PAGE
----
The key ingredient of TonerPave is MTP (Modified Toner Polymer), which has been developed over many years by Close the Loop® (CtL) and is a prime example of industrial ecology in action. CtL is one of the world’s leading resource recovery companies, with expertise in end of life (EoL) management services for imaging supplies.
Sonam Wangchuk is an engineer who has come up with an innovative way to provide fresh water to villages in Ladakh, one of the high-altitude deserts in the world located in the Himalayas.
Wangchuk sources water from streams and uses it to create artificial glaciers, which store fresh water until it’s needed in springtime.
The inventor—whose past projects include solar-powered buildings and efficient cookstoves—won a Rolex Award for Enterprise in 2016. He is using the winnings to establish a pan-Himalayan research university that will address the region’s environmental concerns.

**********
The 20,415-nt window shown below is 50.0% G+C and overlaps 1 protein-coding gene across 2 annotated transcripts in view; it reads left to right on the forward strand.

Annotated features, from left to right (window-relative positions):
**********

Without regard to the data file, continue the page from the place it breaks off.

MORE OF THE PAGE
Wangchuk hopes that if locals adapt now, their descendants won’t become climate refugees. “We in the mountains are minorities, not just ethnically but climatewise,” he says. “Things that work in New York or New Delhi do not work in the mountains. We have to find our own solutions for our problems.”
The world’s first electric road, which can charge commercial and passenger vehicles while on the move, has opened in Sweden.
The road, which is right outside of Stockholm, recharges batteries of electric cars and trucks by transferring energy from two tracks of rail underneath the vehicles. As cars and trucks drive a moveable arm detects their location and automatically moves into contact with them. The road is connected to the power grid and is divided into sections that only receive and provide power when there are vehicles present. The system is set up so that the cost of however much electricity is used gets charged to the individual drivers.